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Trusted Contact Persons

Regulatory Obligations and Related Considerations

Regulatory Obligations

FINRA Rule 4512(a)(1)(F) (Customer Account Information) requires member firms, for each of their non-institutional customer accounts, to make a reasonable effort to obtain the name and contact information for a trusted contact person (TCP) age 18 or older. FINRA Rule 4512 also describes the circumstances in which member firms and their associated persons are authorized to contact the TCP and disclose information about the customer account.

FINRA Rule 3241 (Registered Person Being Named a Customer’s Beneficiary or Holding a Position of Trust for a Customer) requires a registered person to decline being named a beneficiary of a customer’s estate, executor or trustee, or to have a power of attorney for a customer unless certain conditions are met, including providing written notice to the member firm and receiving approval. The rule requires the member firm with which the registered person is associated, upon receiving required written notice from the registered person, to review and approve or disapprove the registered person assuming such status or acting in such capacity.

FINRA Rule 2165 (Financial Exploitation of Specified Adults) permits member firms to place temporary holds on a disbursement of funds or securities and—as of March 2022, securities transactions—when firms reasonably believe that financial exploitation has occurred, is occurring, has been attempted or will be attempted and requires firms to notify the TCP, if available, when placing temporary holds.

Related Considerations

  • Has your firm established an adequate supervisory system, including WSPs, related to seeking to obtain and using the names and contact information for TCPs and, if relying on Rule 2165, placing temporary holds to address risks relating to financial exploitations?
  • Does your firm educate registered representatives about the importance of collecting and using trusted contact information, where possible?

Findings and Effective Practices


  • No Reasonable Attempt to Obtain TCP Information: Not making a reasonable attempt to obtain the name and contact information of a TCP for all non-institutional customers (e.g., seeking to obtain this information only from senior non-institutional customers, not requesting this information within firm’s regularly scheduled 36-month customer account records update letter).
  • No Written Disclosures: Not providing a written disclosure explaining the circumstances under which the firm may contact a TCP when seeking to obtain TCP information (e.g., when a customer opens a new non-institutional account or when the firm updates an existing account’s information (in accordance with FINRA Rule 4512(b)).
  • No Documented Training: Relying on Rule 2165 but not developing and documenting training policies or programs reasonably designed to ensure associated persons comply with the requirements of Rule 2165.
  • No Documented Internal Review: Relying on Rule 2165 but not retaining records that document the firm’s internal review underlying the decision to place a temporary hold on a disbursement or transaction.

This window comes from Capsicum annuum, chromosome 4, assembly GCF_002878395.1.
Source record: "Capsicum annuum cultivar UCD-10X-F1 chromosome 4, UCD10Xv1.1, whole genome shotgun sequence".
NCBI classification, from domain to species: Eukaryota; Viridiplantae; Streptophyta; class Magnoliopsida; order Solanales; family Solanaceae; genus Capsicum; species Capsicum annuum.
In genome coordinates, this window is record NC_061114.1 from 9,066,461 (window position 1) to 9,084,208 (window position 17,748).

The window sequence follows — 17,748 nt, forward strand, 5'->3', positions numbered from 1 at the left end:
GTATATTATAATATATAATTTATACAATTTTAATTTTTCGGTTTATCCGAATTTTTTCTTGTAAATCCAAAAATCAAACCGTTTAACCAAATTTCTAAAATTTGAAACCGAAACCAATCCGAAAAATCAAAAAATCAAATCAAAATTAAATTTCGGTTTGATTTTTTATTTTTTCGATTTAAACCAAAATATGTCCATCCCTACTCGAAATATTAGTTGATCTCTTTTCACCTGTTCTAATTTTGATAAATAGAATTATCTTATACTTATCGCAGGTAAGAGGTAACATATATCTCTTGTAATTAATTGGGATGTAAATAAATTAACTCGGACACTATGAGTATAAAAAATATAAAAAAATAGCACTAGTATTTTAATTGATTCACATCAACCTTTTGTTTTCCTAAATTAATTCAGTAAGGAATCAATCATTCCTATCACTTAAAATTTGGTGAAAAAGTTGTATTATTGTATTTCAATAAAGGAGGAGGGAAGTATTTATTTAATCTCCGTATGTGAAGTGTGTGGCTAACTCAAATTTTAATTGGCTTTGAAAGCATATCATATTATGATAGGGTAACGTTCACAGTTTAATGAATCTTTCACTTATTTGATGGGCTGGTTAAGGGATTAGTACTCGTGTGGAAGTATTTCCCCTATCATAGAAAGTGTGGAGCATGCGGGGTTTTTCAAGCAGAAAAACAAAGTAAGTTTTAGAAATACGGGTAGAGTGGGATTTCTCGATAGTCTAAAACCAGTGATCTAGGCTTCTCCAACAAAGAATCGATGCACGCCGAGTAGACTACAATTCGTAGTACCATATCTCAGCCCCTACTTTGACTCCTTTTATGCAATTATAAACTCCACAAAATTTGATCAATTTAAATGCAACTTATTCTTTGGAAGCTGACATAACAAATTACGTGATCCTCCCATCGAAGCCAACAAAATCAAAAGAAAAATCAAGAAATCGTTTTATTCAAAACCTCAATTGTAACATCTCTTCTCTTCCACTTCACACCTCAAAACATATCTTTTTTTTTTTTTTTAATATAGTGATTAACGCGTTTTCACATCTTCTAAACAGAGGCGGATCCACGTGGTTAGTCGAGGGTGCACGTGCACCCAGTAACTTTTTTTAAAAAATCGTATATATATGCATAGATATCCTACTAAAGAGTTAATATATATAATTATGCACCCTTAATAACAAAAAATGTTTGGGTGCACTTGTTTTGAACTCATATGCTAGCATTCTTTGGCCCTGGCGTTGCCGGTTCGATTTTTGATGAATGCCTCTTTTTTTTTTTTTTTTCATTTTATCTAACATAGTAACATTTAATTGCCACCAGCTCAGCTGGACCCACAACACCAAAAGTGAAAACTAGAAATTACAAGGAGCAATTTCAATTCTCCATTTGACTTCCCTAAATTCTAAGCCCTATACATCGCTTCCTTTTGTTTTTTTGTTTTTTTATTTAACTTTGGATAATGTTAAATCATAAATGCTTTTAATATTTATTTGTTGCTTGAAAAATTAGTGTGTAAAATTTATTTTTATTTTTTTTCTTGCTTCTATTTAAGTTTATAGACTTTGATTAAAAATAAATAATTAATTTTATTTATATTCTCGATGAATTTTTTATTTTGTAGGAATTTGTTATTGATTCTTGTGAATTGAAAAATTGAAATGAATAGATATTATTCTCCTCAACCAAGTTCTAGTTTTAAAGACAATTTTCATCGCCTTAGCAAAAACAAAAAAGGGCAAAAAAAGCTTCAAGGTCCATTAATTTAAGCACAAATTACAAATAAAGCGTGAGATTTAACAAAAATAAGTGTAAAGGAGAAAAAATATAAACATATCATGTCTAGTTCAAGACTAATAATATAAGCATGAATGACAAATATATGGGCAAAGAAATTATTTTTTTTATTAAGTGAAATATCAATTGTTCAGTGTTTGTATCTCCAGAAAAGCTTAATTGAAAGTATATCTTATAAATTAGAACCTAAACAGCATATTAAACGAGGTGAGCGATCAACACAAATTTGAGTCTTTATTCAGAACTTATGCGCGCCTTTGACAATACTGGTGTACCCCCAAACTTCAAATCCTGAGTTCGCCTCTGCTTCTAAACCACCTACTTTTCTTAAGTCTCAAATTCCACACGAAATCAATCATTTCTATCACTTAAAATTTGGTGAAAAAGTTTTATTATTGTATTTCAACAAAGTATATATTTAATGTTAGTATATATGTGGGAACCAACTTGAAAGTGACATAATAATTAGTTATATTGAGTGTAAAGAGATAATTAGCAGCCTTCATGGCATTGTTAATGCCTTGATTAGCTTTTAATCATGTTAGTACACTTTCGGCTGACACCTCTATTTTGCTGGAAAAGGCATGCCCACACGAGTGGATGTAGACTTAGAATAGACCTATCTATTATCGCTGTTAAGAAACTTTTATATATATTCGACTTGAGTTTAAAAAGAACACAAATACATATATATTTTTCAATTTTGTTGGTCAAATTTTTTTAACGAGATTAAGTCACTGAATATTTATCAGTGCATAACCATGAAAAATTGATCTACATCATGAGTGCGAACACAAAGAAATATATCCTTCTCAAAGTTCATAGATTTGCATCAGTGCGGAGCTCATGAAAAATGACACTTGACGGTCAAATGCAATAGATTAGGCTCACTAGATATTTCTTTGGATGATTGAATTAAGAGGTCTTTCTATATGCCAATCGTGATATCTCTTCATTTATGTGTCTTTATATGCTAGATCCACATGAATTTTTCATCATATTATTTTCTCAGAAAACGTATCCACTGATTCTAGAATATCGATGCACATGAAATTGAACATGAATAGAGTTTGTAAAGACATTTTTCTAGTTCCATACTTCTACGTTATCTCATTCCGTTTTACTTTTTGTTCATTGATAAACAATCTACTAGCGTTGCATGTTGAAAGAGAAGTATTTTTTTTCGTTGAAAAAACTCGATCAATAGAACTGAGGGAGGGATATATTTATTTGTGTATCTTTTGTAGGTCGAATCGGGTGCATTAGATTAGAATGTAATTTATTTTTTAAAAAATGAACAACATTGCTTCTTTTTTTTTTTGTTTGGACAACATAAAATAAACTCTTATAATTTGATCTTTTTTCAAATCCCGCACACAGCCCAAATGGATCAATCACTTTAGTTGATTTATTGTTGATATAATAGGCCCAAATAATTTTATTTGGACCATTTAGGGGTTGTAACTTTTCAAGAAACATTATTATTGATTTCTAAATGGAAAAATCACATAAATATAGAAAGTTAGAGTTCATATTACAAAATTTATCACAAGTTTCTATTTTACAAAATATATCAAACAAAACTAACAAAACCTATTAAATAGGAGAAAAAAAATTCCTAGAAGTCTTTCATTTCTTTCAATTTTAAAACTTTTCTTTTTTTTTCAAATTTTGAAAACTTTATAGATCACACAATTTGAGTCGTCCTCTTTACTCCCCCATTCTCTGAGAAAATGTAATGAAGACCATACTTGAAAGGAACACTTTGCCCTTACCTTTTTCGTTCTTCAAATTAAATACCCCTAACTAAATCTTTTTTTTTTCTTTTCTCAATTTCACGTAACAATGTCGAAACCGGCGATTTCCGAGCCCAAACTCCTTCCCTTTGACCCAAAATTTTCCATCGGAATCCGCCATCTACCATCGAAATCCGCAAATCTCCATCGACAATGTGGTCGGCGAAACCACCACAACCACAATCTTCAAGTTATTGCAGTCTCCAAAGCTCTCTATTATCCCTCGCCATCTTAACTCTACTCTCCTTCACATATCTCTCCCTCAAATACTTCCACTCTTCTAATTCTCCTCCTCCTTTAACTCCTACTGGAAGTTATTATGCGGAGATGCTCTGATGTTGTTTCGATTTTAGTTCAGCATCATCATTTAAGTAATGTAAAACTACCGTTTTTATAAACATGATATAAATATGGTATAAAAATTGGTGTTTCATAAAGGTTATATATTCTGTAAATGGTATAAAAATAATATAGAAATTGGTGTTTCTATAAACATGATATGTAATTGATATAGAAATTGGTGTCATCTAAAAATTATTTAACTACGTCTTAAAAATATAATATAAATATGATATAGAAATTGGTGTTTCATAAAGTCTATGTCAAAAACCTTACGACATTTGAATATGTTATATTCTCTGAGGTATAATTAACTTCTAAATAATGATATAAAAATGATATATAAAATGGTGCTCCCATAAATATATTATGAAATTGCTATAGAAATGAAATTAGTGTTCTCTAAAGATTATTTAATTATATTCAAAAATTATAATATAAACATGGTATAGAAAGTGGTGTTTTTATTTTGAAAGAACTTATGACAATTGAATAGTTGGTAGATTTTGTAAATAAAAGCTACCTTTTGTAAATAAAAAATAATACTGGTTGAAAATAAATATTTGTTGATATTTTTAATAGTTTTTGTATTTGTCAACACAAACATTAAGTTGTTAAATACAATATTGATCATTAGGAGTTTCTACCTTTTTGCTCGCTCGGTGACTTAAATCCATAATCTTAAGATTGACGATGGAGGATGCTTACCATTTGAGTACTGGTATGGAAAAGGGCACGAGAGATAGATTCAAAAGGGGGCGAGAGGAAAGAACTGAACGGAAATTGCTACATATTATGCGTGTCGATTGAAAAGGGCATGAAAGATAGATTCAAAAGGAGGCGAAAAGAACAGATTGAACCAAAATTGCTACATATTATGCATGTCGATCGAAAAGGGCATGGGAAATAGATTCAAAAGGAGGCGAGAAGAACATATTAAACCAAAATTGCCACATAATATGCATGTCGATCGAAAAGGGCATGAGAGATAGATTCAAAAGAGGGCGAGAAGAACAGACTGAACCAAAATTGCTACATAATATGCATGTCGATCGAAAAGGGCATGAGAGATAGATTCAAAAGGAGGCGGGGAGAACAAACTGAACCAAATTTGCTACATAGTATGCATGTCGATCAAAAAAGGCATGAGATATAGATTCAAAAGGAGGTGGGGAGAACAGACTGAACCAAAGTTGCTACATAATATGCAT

Effective Practices

  • Training: Conducting training, for both front office and back office staff, on the warning signs of potential: (1) customer exploitation; (2) diminished capacity; or (3) fraud perpetrated on the customer.
  • Escalation Process: Implementing and training registered representatives to use a comprehensive process to escalate issues relating to seniors, including but not limited to concerns about financial exploitation, diminished capacity or cognitive decline.
  • Emphasizing the Importance of TCP and Promoting Effective Practices:  
    • Emphasizing at the senior-management level on down the importance of collecting TCP information.
    • Using innovative practices, such as creating target goals for collecting TCP and internally publicizing results among branch offices or regions.
    • Promoting effective ways of asking for TCP information and seeking feedback from registered representatives and supervisors on techniques that they have successfully used that have not already been publicized across the organization.
    • Establishing a system that notifies registered representatives when accessing non-institutional customer accounts that do not have a TCP listed and reminds them to request that information from customers.
    • Providing guidance to registered representatives regarding contacting TCPs when the firm places a temporary hold.
  • Senior Investor Specialists: Establishing specialized groups or appointing individuals to handle situations involving elder abuse or diminished capacity; contact customers’ TCPs—as well as Adult Protective Services, regulators and law enforcement, when necessary—and guiding the development of products and practices focused on senior customers.
  • Firm Outreach: Hosting conferences or joining industry groups focused on protecting senior customers.

Additional Resources

Emerging Financial Crime Risk: Senior Investors

Senior investors can be vulnerable to fraud, theft, scams and exploitation. When your firm is assessing how it monitors customer account activity for red flags of financial crimes to which senior investors may be vulnerable, consider these questions: